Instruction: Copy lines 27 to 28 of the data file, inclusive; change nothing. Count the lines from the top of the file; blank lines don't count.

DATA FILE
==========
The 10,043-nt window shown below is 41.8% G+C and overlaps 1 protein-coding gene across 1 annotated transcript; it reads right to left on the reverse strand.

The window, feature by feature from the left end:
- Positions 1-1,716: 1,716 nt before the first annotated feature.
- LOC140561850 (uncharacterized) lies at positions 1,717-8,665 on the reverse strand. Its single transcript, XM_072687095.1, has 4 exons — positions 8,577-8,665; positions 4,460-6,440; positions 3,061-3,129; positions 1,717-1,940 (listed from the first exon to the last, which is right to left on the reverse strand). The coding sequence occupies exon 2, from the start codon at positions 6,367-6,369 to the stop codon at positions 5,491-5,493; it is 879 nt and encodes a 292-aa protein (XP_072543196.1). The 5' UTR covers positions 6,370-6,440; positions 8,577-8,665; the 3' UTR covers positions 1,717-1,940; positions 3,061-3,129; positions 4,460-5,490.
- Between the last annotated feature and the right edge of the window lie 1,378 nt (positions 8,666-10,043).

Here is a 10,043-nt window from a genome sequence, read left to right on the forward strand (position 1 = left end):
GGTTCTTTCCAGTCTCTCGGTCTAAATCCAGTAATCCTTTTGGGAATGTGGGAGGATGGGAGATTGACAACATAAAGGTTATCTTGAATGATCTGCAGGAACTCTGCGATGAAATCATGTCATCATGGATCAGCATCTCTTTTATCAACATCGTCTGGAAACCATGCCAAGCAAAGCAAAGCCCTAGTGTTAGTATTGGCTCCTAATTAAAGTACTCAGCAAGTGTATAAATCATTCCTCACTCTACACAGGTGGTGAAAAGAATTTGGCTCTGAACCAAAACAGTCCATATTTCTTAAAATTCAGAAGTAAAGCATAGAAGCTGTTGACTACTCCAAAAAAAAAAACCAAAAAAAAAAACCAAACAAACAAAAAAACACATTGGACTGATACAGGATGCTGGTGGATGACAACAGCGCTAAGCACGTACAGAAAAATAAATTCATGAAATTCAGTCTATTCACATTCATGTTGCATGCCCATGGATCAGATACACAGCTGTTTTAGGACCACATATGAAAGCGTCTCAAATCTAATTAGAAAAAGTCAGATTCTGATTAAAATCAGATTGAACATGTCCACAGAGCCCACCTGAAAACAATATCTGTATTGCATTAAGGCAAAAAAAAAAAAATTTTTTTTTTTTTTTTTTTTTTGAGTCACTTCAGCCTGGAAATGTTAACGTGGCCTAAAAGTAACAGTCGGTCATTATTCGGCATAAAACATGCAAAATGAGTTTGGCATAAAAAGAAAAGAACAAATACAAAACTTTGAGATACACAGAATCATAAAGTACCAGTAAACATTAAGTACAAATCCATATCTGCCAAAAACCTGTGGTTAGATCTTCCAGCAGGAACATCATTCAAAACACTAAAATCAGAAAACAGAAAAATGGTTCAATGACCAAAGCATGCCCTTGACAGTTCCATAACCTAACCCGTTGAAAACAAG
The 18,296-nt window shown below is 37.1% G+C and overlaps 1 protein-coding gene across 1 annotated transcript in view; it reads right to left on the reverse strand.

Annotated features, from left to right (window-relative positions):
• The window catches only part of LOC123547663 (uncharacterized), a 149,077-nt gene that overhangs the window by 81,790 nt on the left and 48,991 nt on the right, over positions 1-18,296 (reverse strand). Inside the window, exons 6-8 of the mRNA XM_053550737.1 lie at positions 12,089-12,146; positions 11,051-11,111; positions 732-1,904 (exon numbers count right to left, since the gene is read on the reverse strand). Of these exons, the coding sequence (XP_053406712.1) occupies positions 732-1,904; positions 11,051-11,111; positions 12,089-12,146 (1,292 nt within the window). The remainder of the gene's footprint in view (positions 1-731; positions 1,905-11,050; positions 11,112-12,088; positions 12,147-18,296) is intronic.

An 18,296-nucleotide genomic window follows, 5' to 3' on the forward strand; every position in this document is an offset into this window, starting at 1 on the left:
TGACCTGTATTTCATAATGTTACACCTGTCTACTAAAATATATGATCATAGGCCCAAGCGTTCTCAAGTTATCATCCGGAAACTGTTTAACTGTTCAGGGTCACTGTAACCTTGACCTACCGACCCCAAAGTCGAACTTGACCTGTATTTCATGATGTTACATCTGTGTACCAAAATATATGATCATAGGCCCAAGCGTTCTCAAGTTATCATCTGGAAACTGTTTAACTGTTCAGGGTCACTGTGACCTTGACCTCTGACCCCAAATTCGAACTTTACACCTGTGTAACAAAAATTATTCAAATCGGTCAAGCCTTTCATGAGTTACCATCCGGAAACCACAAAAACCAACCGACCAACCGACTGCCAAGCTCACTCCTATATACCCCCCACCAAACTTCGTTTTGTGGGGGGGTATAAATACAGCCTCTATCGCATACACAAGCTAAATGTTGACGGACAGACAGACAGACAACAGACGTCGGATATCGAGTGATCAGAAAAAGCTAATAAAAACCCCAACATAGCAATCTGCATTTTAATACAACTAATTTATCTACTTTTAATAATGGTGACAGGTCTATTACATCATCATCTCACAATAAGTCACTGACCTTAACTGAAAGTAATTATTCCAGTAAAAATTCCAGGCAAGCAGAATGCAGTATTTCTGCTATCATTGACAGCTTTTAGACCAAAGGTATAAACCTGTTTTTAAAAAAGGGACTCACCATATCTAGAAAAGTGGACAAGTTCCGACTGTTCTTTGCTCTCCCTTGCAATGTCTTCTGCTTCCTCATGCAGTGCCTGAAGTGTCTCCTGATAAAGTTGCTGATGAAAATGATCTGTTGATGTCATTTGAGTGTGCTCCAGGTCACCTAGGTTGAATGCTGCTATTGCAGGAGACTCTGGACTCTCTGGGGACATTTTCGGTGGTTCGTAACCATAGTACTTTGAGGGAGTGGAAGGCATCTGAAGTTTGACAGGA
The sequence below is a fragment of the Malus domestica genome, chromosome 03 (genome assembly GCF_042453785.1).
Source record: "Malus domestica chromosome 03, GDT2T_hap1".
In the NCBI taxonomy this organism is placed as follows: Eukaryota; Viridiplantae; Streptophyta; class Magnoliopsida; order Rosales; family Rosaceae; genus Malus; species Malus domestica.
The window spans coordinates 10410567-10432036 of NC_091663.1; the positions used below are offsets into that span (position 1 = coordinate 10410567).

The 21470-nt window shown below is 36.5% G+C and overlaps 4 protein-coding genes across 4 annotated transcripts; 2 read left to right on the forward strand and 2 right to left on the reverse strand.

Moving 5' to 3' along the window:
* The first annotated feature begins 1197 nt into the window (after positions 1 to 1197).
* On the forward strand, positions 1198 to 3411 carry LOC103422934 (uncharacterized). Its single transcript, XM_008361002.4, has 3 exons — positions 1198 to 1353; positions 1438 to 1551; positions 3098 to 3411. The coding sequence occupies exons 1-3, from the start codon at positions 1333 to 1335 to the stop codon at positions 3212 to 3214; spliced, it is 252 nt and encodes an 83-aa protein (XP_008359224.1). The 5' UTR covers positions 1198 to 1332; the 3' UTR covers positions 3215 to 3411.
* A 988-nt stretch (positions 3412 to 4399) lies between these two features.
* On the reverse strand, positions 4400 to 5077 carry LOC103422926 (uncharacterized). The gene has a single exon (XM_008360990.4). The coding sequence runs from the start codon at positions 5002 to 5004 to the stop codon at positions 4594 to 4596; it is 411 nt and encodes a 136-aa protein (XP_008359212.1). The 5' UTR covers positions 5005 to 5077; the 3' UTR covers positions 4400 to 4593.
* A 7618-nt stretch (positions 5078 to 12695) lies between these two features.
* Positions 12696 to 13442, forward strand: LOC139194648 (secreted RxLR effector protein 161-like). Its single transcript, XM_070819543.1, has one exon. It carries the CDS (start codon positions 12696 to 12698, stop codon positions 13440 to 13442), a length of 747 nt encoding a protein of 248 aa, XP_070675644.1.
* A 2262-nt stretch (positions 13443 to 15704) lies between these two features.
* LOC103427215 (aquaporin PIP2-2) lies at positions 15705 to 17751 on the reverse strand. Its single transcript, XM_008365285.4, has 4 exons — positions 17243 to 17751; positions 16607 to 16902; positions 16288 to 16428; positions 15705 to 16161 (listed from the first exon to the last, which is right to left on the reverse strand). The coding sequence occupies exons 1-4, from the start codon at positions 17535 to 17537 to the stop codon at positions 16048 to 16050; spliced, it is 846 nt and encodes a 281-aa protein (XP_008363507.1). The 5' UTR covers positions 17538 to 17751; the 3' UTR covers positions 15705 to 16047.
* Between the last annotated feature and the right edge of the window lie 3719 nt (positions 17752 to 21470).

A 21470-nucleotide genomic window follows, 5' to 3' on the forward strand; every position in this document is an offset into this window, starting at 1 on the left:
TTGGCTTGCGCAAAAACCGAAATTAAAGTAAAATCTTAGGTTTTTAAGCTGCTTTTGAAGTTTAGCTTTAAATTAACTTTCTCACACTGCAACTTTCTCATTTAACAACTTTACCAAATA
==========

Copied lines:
* Between the last annotated feature and the right edge of the window lie 3719 nt (positions 17752 to 21470).

A 21470-nucleotide genomic window follows, 5' to 3' on the forward strand; every position in this document is an offset into this window, starting at 1 on the left: